In retrospect, it was one of the most dramatic moments in Cisco's recent history: Chairman and CEO John Chambers penned a nearly 1,500-word memo indicating that Cisco had disappointed investors, confused its employees and lost credibility in the market. It also was the moment when Cisco's painful, lengthy restructuring effort began in earnest. Chambers promised a "number of targeted moves in the coming weeks" to right the ship, and nearly 12 months later, Cisco is thousands of employees lighter, less focused on "adjacencies" and more focused on core market priorities. It also has won over skeptical solution providers worried that Cisco had gotten terminally distracted with too many priorities and too much time mired in bureaucracy.
Cisco finished off a portfolio-wide refresh of its Catalyst switch lines last July with an update to its top seller, the Catalyst 6500. The release of the new Catalyst, which occurred during Cisco Live in Las Vegas, set off a back-and-forth competitive volley between Cisco and HP, one that had each vendor questioning each other's technology claims. It was one more sign that just because both Cisco and HP were having challenging years -- HP was a few months away from booting CEO Leo Apotheker and Cisco had just entered restructuring -- the competitive fire that's existed between the two titans for several years refuses to die down.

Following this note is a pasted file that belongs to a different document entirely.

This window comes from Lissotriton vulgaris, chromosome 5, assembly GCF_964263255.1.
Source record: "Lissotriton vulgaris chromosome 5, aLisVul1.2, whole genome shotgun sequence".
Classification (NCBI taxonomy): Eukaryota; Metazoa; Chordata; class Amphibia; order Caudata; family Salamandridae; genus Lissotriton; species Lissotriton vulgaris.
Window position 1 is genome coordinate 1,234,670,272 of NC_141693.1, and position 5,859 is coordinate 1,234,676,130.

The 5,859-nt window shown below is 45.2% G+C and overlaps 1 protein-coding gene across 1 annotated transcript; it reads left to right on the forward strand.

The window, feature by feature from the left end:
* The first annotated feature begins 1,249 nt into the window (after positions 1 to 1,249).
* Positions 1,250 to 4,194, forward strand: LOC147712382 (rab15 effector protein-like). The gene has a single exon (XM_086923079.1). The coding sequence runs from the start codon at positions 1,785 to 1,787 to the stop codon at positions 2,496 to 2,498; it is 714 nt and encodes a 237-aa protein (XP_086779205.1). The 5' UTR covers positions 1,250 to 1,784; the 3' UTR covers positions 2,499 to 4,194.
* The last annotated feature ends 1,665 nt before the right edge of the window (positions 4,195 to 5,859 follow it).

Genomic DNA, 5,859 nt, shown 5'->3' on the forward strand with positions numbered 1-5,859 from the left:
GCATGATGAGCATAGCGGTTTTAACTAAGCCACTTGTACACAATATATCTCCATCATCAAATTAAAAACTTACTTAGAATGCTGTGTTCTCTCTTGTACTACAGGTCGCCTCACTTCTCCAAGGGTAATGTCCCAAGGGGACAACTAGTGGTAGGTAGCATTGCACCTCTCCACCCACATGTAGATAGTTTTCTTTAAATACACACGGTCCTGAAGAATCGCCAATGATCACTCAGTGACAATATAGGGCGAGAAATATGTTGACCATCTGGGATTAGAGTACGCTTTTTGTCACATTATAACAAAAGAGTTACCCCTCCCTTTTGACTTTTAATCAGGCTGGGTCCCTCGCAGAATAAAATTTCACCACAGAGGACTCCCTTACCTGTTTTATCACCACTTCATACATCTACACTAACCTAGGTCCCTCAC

Just because Cisco was restructuring didn't mean it couldn't get aggressive and, if anything, Cisco was more outwardly competitive in 2011 than at any other time in its recent history. Chief among its moves was an internal memo from Cisco global sales boss Rob Lloyd urging Cisco salespeople to take advantage of a significantly weakened HP -- saying that HP's then-plans to spin off its PC business could result in "lower gross profits, price increases" and a weakened HP brand. Lloyd, who in a recent interview with CRN continued to portray HP as making life difficult for partners, said at the time that HP was "struggling to provide a clear direction and strategy, leaving employees, customers, financial markets, industry influencers and their channel thoroughly confused."